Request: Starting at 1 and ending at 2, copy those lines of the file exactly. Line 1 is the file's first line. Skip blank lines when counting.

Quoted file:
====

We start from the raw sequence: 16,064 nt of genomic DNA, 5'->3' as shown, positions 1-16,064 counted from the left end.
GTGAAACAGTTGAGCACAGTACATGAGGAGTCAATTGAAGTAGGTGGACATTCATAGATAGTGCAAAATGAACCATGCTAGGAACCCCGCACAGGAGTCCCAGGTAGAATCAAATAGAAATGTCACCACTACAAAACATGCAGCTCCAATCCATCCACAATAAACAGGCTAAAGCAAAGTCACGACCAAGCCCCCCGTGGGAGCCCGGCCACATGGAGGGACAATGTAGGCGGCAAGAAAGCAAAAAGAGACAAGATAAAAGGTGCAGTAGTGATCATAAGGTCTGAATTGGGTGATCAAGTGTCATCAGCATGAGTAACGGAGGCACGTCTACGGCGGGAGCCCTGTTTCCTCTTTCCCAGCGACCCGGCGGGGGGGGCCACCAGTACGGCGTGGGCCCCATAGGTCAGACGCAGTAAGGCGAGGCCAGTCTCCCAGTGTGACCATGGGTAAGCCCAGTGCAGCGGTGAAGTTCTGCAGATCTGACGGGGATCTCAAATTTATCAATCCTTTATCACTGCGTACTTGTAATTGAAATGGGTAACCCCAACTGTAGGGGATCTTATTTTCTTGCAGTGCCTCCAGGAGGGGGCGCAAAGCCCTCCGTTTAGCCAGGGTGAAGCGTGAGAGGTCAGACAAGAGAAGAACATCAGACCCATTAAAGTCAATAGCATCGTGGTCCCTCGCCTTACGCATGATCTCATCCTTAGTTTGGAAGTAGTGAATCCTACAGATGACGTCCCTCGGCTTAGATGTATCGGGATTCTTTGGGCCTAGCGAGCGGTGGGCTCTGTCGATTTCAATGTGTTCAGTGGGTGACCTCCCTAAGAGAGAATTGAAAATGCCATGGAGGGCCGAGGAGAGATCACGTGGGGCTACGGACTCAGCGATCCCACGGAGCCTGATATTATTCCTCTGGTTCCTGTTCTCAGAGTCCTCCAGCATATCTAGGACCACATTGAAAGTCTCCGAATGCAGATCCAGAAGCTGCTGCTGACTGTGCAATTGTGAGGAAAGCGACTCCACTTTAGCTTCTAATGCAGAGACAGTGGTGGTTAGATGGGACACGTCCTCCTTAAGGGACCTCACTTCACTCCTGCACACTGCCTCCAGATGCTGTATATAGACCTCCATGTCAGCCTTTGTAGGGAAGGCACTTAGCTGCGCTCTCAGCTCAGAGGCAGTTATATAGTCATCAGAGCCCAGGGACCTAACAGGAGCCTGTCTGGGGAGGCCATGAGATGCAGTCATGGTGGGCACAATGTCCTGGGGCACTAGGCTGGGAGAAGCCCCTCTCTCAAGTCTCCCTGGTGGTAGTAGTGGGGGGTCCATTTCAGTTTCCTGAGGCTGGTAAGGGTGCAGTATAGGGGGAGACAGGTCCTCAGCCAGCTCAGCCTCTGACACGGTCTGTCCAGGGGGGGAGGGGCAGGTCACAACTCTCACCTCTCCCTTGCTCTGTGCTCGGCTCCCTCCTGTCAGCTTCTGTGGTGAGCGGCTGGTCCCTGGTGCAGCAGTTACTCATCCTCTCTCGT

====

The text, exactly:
We start from the raw sequence: 16,064 nt of genomic DNA, 5'->3' as shown, positions 1-16,064 counted from the left end.
GTGAAACAGTTGAGCACAGTACATGAGGAGTCAATTGAAGTAGGTGGACATTCATAGATAGTGCAAAATGAACCATGCTAGGAACCCCGCACAGGAGTCCCAGGTAGAATCAAATAGAAATGTCACCACTACAAAACATGCAGCTCCAATCCATCCACAATAAACAGGCTAAAGCAAAGTCACGACCAAGCCCCCCGTGGGAGCCCGGCCACATGGAGGGACAATGTAGGCGGCAAGAAAGCAAAAAGAGACAAGATAAAAGGTGCAGTAGTGATCATAAGGTCTGAATTGGGTGATCAAGTGTCATCAGCATGAGTAACGGAGGCACGTCTACGGCGGGAGCCCTGTTTCCTCTTTCCCAGCGACCCGGCGGGGGGGGCCACCAGTACGGCGTGGGCCCCATAGGTCAGACGCAGTAAGGCGAGGCCAGTCTCCCAGTGTGACCATGGGTAAGCCCAGTGCAGCGGTGAAGTTCTGCAGATCTGACGGGGATCTCAAATTTATCAATCCTTTATCACTGCGTACTTGTAATTGAAATGGGTAACCCCAACTGTAGGGGATCTTATTTTCTTGCAGTGCCTCCAGGAGGGGGCGCAAAGCCCTCCGTTTAGCCAGGGTGAAGCGTGAGAGGTCAGACAAGAGAAGAACATCAGACCCATTAAAGTCAATAGCATCGTGGTCCCTCGCCTTACGCATGATCTCATCCTTAGTTTGGAAGTAGTGAATCCTACAGATGACGTCCCTCGGCTTAGATGTATCGGGATTCTTTGGGCCTAGCGAGCGGTGGGCTCTGTCGATTTCAATGTGTTCAGTGGGTGACCTCCCTAAGAGAGAATTGAAAATGCCATGGAGGGCCGAGGAGAGATCACGTGGGGCTACGGACTCAGCGATCCCACGGAGCCTGATATTATTCCTCTGGTTCCTGTTCTCAGAGTCCTCCAGCATATCTAGGACCACATTGAAAGTCTCCGAATGCAGATCCAGAAGCTGCTGCTGACTGTGCAATTGTGAGGAAAGCGACTCCACTTTAGCTTCTAATGCAGAGACAGTGGTGGTTAGATGGGACACGTCCTCCTTAAGGGACCTCACTTCACTCCTGCACACTGCCTCCAGATGCTGTATATAGACCTCCATGTCAGCCTTTGTAGGGAAGGCACTTAGCTGCGCTCTCAGCTCAGAGGCAGTTATATAGTCATCAGAGCCCAGGGACCTAACAGGAGCCTGTCTGGGGAGGCCATGAGATGCAGTCATGGTGGGCACAATGTCCTGGGGCACTAGGCTGGGAGAAGCCCCTCTCTCAAGTCTCCCTGGTGGTAGTAGTGGGGGGTCCATTTCAGTTTCCTGAGGCTGGTAAGGGTGCAGTATAGGGGGAGACAGGTCCTCAGCCAGCTCAGCCTCTGACACGGTCTGTCCAGGGGGGGAGGGGCAGGTCACAACTCTCACCTCTCCCTTGCTCTGTGCTCGGCTCCCTCCTGTCAGCTTCTGTGGTGAGCGGCTGGTCCCTGGTGCAGCAGTTACTCATCCTCTCTCGT